News never comes at a convenient time.

Last Thursday afternoon, I was covering the University of Montana's Faculty Senate Meeting when the UM Police Department announced it was searching for a male exposing himself near the Kim Williams Trail. I considered dashing out to get a photo but decided to leave that story in my colleagues’ capable hands.

It’s a good thing I did. Towards the end of that meeting, Missoula College Faculty Association president Pam Boyd mentioned the union had filed a grievance against UM for violating its own policy. Only 25% of the college’s full time employees can be adjuncts — instructors hired on a short-term basis, usually for lower pay and benefits. But by last fall, the grievance alleges, more than three-quarters of the faculty there were adjuncts. If the two sides can’t resolve this grievance, they’ll have to settle it through arbitration — and split the associated fees.

In a better bit of news for UM faculty, on Wednesday morning the Montana Board of Regents held a special conference call and approved tenure for the 19 faculty members who got left off last month’s meeting agenda by staff members who were, according to Provost Jon Harbor, "overwhelmed."

Despite the mishaps, private money continues to roll in for for UM. Last week, the UM Foundation announced that its "Think Big, Be Bold” initiative had hit its $400 million goal, with nearly a year still to go. That includes a $1.25 million gift from the Ecks to support the S.E.A. Change initiative to support women.

Despite their generosity, according to a new study from the Pew Research Center, private gifts only account for about $2,000 of the $31,000 in revenue that Montana universities take in per full-time equivalent students. That $31,000 figure is 36th among all states. 

On a smaller scale, UM’s semiannual Outdoor Gear Sale brought in thousands for the Outdoor Program, while hooking up students with low-cost — but hopefully still-functional — gear. In the words of one student, “It’s (expletive) insane.”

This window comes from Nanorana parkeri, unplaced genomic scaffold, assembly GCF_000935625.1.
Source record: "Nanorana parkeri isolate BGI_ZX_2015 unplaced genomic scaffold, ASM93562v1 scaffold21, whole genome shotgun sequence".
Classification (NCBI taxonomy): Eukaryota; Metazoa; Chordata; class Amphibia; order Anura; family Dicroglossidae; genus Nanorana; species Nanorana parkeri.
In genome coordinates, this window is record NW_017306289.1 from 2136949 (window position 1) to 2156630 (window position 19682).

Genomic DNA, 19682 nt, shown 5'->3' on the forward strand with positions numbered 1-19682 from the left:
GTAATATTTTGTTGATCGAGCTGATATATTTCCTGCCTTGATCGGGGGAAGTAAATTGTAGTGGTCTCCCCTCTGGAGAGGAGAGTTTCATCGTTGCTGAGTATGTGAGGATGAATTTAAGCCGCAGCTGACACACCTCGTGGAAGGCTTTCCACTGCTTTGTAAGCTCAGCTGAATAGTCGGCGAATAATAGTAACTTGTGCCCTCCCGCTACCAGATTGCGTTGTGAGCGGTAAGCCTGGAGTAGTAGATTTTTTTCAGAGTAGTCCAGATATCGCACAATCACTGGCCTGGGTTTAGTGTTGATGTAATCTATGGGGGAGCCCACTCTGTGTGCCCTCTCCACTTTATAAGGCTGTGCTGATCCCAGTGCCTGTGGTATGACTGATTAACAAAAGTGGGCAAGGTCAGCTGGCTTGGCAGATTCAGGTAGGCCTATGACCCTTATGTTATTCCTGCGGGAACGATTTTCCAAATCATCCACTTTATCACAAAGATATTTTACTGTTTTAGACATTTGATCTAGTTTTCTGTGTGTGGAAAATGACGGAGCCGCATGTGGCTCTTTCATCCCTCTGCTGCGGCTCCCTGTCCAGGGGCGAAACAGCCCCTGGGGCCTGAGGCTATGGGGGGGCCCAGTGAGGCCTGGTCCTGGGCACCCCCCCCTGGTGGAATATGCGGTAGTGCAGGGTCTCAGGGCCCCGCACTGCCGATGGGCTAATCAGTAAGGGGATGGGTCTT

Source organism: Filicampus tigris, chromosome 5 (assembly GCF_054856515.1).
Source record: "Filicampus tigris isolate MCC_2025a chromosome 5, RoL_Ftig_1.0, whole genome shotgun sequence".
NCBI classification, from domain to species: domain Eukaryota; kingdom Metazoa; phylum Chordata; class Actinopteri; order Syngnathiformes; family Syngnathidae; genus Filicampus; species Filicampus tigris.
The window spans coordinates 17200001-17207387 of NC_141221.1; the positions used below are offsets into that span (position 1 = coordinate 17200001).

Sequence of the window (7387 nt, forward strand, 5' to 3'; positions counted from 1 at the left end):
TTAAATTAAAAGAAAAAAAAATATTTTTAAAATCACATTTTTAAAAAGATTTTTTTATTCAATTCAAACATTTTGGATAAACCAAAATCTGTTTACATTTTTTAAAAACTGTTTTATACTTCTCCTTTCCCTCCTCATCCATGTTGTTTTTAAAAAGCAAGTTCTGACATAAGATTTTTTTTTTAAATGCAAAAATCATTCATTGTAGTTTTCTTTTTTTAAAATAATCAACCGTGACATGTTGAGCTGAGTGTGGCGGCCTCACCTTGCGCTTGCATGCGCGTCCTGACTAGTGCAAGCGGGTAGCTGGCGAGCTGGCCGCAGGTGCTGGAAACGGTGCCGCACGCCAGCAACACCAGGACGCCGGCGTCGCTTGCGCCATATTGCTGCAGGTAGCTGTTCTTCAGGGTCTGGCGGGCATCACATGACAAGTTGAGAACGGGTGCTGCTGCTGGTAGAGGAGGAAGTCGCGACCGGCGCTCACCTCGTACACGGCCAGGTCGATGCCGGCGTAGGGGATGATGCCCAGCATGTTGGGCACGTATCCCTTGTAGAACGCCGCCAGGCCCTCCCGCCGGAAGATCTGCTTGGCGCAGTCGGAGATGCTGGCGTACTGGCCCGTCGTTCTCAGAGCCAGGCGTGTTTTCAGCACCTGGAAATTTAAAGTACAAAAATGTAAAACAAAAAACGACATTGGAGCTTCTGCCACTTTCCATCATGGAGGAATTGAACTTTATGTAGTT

Used outdoor rec sale 01

Kaden McDowell, a University of Montana freshman, checks out a snowboard at the used outdoor gear sale inside the University Center on Wednesday. McDowell has been snowboarding since he was a kid and was looking for a board for his friend.

One could say the same of several global issues addressed by UM events this past week and covered by my colleague Dave Erickson, from former U.S. Sen. and once China Ambassador Max Baucus on the U.S.-China trade war to the situation with Iran to the Bundys’ movement. Amid the madness, students and faculty continue to do good things on campus. I highly recommend checking out the "Contemporary Indigenous Voices" print exhibit currently on display in the UC gallery.

Baucus and Punke talk 01

Max S. Baucus, former U.S. Ambassador to China and former U.S. Senator for the State of Montana, speaks about ongoing trade relations with China under the Trump administration during a panel discussion at the Alice Lund Instructional Auditorium on Thursday. Baucus was joined by Michael Punke, author and former U.S. Ambassador to the World Trade Organization, as well as ABC News correspondent Gloria Riviera.

In other news, Cameron Evans spoke with Missoula high schoolers who tackled major social issues at the InnovateHS event, and with Forestry Club students who harvested the wood that will build the set of the annual Forester’s Ball. Meanwhile, new UM polling data has come out about the prospect of Montana gaining a second House seat in the next census, and how residents view Walmart after it shifted its gun policy.

The Kim Williams flasher, however, remained at large at last report.

Straight from UM:

- Patrick Reilly

Stay current on the University of Montana and other higher education news in Montana with the Missoulian's weekly email, Under the M. This newsletter will land in your email box mostly on Tuesdays. Got a news tip? Want to hear more about something at UM? Missoula College? The Commissioner's Office? Shoot a note to patrick.reilly@missoulian.com. Thank you for reading, and please sign up here if you'd like to subscribe. 

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